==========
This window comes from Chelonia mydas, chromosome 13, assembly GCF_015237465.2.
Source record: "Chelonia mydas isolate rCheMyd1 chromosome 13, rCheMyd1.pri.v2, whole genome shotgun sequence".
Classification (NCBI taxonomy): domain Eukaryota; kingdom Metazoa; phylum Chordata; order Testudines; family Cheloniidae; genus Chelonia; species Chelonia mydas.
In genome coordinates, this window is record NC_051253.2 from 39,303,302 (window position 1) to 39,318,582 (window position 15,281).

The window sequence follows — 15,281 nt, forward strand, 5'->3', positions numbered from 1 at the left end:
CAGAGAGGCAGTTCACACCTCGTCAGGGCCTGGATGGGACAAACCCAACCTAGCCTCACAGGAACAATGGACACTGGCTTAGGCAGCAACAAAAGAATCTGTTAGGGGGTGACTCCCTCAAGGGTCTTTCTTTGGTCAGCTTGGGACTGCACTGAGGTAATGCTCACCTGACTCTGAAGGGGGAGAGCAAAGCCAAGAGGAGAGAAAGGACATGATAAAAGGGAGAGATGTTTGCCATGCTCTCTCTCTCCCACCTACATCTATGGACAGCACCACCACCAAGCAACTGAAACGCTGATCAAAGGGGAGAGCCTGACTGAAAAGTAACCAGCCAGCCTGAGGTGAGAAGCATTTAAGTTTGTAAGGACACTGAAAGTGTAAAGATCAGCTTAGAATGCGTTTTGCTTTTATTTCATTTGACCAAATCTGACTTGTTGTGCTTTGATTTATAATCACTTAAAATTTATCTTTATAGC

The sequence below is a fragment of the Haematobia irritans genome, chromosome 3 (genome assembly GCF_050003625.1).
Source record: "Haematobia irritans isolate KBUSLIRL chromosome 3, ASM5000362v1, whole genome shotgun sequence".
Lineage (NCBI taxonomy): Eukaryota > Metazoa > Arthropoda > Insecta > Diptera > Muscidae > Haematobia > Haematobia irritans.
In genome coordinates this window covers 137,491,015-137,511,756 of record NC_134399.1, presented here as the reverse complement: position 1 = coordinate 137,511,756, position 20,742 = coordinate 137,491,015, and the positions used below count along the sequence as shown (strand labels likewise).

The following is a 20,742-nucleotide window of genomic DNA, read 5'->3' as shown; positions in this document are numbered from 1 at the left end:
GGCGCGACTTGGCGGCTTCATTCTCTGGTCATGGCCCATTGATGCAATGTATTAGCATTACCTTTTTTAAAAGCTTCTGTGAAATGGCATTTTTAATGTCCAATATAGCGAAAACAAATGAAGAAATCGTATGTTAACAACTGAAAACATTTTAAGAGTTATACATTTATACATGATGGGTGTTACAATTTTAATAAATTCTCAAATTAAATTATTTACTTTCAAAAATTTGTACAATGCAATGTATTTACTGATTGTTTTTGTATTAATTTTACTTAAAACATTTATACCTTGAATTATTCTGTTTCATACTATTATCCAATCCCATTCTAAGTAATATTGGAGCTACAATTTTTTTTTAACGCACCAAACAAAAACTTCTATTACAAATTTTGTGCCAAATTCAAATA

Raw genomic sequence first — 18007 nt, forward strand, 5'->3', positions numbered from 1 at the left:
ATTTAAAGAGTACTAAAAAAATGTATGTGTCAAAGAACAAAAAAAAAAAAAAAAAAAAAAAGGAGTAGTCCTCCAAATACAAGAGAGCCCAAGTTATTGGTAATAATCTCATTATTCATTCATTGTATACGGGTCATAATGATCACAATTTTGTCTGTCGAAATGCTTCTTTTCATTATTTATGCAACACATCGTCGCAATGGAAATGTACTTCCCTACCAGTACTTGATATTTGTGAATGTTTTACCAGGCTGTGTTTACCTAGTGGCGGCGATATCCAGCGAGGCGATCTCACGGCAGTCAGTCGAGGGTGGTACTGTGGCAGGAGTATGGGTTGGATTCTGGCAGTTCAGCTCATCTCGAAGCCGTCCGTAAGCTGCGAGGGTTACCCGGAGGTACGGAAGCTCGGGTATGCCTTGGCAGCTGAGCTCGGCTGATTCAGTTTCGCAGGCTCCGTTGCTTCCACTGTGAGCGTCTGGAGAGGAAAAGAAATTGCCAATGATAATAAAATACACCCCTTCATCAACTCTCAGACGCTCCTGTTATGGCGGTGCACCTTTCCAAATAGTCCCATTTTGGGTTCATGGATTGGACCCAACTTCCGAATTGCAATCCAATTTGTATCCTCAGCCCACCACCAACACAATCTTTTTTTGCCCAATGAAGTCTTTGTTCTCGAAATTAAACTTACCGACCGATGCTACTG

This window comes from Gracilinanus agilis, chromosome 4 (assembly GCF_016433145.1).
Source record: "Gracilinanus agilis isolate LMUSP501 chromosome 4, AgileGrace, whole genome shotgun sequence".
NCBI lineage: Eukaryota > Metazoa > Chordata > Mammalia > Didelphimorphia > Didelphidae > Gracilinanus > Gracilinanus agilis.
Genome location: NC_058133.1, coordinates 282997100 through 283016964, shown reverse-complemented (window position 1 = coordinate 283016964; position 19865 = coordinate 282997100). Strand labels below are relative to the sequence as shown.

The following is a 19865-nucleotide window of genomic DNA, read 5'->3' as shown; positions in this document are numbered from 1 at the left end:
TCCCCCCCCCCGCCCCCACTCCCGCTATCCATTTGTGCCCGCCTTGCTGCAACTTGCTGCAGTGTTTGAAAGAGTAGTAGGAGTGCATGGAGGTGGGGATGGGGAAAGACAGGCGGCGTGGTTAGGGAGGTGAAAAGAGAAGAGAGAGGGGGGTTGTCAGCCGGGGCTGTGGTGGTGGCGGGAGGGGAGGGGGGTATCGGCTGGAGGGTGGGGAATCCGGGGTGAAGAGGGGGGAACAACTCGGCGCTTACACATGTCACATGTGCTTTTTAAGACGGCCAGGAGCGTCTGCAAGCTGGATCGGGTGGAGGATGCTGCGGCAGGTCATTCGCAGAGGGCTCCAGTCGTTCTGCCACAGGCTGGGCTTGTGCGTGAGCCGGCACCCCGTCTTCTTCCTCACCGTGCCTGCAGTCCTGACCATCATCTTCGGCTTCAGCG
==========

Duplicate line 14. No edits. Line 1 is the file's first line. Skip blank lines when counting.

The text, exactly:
ATTTAAAGAGTACTAAAAAAATGTATGTGTCAAAGAACAAAAAAAAAAAAAAAAAAAAAAAGGAGTAGTCCTCCAAATACAAGAGAGCCCAAGTTATTGGTAATAATCTCATTATTCATTCATTGTATACGGGTCATAATGATCACAATTTTGTCTGTCGAAATGCTTCTTTTCATTATTTATGCAACACATCGTCGCAATGGAAATGTACTTCCCTACCAGTACTTGATATTTGTGAATGTTTTACCAGGCTGTGTTTACCTAGTGGCGGCGATATCCAGCGAGGCGATCTCACGGCAGTCAGTCGAGGGTGGTACTGTGGCAGGAGTATGGGTTGGATTCTGGCAGTTCAGCTCATCTCGAAGCCGTCCGTAAGCTGCGAGGGTTACCCGGAGGTACGGAAGCTCGGGTATGCCTTGGCAGCTGAGCTCGGCTGATTCAGTTTCGCAGGCTCCGTTGCTTCCACTGTGAGCGTCTGGAGAGGAAAAGAAATTGCCAATGATAATAAAATACACCCCTTCATCAACTCTCAGACGCTCCTGTTATGGCGGTGCACCTTTCCAAATAGTCCCATTTTGGGTTCATGGATTGGACCCAACTTCCGAATTGCAATCCAATTTGTATCCTCAGCCCACCACCAACACAATCTTTTTTTGCCCAATGAAGTCTTTGTTCTCGAAATTAAACTTACCGACCGATGCTACTG